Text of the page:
One of my IM-MEs cost £1, I forget what I paid for the other one, but it wasn't over a fiver.

Comment Re:Alternate use for this technology (Score 1) 188

That pair of 27l V-12 Rolls-Royce Merlin engines may have been difficult to detect on 1940s radar equipment, but I doubt that is the case today.

The great thing about the DeHaviland Mosquito, was that in the early years of the war, nothing else could keep up with it. It was quick, and could carry a useful bomb load.

Comment Britain won't back out. (Score 2) 364

We can't.

Our two new aircraft carriers can't support anything other than helicopters and VTOL/STOL aircraft. This is thanks to the fuckwits in Whitehall, deciding that we wouldn't add the electric catapults, and thereby save a few million quid.

These catapults would have allowed us to use cheap F-18s, at least in the short term. We scrapped our Sea Harrier fleet a few years ago (they were well past retirement).

So, we've spent billions on two useless flat-tops, while we wait for the F-35 programme to go into a death-spiral.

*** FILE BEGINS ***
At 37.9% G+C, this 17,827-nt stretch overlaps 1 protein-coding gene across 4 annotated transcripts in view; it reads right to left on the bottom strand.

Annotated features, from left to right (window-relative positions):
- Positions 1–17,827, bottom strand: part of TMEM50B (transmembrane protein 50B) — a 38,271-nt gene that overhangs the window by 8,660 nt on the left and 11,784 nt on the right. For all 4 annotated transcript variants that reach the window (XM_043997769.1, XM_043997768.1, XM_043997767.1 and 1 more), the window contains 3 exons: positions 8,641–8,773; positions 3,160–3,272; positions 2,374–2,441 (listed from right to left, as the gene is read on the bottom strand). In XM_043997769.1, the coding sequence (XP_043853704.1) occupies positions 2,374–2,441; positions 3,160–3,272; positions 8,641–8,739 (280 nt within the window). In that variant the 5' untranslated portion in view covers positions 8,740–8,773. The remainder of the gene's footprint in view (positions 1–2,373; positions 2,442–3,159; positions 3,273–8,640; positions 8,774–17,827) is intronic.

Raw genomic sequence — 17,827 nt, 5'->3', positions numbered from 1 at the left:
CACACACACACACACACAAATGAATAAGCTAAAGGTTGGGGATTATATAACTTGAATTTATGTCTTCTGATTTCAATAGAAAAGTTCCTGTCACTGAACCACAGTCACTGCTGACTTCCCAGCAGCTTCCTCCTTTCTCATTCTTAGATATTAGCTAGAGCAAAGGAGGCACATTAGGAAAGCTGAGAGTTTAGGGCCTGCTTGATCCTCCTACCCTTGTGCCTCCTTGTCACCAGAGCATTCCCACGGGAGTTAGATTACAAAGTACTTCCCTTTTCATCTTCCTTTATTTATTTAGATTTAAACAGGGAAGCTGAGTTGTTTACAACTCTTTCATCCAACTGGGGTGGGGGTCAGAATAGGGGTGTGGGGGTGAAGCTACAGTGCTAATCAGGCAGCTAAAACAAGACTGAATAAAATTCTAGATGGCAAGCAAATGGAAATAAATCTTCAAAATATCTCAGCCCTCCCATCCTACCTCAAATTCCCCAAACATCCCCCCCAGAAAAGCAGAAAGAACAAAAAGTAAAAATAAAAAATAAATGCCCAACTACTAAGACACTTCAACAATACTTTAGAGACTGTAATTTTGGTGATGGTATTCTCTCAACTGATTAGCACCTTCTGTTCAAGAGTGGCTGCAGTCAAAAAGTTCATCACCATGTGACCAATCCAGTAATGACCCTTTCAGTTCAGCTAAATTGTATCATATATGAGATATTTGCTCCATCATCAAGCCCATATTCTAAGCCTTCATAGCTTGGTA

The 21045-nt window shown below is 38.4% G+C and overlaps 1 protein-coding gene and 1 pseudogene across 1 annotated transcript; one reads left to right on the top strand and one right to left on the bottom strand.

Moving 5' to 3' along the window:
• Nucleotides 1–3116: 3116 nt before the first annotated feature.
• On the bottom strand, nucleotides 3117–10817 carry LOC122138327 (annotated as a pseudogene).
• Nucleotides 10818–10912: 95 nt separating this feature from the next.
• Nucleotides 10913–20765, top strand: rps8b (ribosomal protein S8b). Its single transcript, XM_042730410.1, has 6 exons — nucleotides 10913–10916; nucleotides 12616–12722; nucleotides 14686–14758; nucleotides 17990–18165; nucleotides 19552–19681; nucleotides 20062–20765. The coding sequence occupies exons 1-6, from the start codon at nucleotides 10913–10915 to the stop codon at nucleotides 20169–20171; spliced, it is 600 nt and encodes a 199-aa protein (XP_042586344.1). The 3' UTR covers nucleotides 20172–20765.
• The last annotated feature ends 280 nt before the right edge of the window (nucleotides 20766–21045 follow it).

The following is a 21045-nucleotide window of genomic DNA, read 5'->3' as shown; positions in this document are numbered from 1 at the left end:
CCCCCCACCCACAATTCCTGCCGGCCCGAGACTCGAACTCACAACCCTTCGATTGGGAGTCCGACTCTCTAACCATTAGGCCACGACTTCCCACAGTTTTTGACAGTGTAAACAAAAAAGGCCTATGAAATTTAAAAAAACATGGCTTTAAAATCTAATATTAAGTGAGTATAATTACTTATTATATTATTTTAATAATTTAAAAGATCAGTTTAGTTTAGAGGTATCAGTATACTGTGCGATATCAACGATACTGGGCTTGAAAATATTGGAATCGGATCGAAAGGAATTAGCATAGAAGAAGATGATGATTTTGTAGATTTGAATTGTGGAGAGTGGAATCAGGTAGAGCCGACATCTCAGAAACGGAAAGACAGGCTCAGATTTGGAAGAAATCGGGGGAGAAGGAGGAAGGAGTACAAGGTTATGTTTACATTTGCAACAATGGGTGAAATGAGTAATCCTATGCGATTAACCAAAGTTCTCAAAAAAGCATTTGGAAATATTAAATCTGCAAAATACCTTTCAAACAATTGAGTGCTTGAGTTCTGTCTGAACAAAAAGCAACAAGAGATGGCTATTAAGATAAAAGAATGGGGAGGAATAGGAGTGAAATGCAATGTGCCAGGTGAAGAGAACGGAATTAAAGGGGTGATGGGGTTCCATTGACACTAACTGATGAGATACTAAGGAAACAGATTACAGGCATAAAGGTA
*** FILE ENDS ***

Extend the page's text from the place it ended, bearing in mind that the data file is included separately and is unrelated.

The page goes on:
I predict a +5B quid project in a few years time - adding catapults - the hard way.

Still, it's not like the 12B quid they pissed up the wall, on the useless NHS patient records system. At least we have some working mobile helicopter platforms to show for it.

Submission + - CmdrTaco: Anti-Beta Movement a "Vocal Minority" (washingtonpost.com) 30

Antipater writes: The furor over Slashdot Beta is loud enough that even outside media has begun to notice. The Washington Post's tech blog The Switch has written a piece on the issue, and the anti-Beta protesters aren't going to be happy about it. The Post questioned Slashdot founder Rob Malda, who believes the protests are the work of only a vocal minority or readers: "It's easy to forget that the vocal population of a community driven site like Slashdot might be the most important group, but they are typically also the smallest class of users." The current caretakers of Slashdot need to balance the needs of all users with their limited engineering resources, Malda argues — noting wryly, "It ain't easy."